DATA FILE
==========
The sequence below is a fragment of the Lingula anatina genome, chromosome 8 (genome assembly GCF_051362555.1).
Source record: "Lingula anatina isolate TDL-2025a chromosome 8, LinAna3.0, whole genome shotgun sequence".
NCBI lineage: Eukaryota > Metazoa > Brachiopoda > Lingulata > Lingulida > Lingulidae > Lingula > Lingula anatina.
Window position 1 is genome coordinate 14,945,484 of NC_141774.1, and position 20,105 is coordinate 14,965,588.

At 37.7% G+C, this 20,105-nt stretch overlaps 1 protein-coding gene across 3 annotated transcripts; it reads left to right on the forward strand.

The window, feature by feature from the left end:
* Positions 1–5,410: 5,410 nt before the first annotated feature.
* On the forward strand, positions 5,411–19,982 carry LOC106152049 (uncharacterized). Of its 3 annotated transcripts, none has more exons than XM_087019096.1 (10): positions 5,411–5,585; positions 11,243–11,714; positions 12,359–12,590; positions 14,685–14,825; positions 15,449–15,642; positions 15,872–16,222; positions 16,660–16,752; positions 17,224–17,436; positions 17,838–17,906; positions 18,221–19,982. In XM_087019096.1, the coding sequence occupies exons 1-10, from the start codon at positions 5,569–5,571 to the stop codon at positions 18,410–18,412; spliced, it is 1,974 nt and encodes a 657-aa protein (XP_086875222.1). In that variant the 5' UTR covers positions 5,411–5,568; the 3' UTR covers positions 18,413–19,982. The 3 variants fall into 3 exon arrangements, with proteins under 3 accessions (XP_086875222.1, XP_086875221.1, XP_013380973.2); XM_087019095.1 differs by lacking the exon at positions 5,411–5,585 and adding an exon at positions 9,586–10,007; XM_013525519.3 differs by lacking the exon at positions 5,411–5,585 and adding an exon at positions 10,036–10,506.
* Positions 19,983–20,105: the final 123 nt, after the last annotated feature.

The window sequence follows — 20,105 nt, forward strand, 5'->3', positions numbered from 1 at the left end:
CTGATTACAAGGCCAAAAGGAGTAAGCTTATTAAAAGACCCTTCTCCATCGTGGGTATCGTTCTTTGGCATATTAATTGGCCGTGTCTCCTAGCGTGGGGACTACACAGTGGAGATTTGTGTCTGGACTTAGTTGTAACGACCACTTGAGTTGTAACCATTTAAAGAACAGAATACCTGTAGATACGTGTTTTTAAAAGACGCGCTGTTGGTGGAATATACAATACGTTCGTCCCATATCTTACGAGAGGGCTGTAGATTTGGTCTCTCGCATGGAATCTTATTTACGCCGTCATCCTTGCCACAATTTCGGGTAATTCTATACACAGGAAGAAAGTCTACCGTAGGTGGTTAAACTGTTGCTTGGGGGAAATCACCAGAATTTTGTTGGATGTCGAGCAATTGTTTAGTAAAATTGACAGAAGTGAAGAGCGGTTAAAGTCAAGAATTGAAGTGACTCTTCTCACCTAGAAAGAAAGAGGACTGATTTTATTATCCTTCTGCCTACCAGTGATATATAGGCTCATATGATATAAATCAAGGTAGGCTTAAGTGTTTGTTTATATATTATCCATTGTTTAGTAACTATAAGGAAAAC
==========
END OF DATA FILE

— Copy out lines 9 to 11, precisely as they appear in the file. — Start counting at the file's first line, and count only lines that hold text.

* Positions 19,983–20,105: the final 123 nt, after the last annotated feature.

The window sequence follows — 20,105 nt, forward strand, 5'->3', positions numbered from 1 at the left end:
CTGATTACAAGGCCAAAAGGAGTAAGCTTATTAAAAGACCCTTCTCCATCGTGGGTATCGTTCTTTGGCATATTAATTGGCCGTGTCTCCTAGCGTGGGGACTACACAGTGGAGATTTGTGTCTGGACTTAGTTGTAACGACCACTTGAGTTGTAACCATTTAAAGAACAGAATACCTGTAGATACGTGTTTTTAAAAGACGCGCTGTTGGTGGAATATACAATACGTTCGTCCCATATCTTACGAGAGGGCTGTAGATTTGGTCTCTCGCATGGAATCTTATTTACGCCGTCATCCTTGCCACAATTTCGGGTAATTCTATACACAGGAAGAAAGTCTACCGTAGGTGGTTAAACTGTTGCTTGGGGGAAATCACCAGAATTTTGTTGGATGTCGAGCAATTGTTTAGTAAAATTGACAGAAGTGAAGAGCGGTTAAAGTCAAGAATTGAAGTGACTCTTCTCACCTAGAAAGAAAGAGGACTGATTTTATTATCCTTCTGCCTACCAGTGATATATAGGCTCATATGATATAAATCAAGGTAGGCTTAAGTGTTTGTTTATATATTATCCATTGTTTAGTAACTATAAGGAAAAC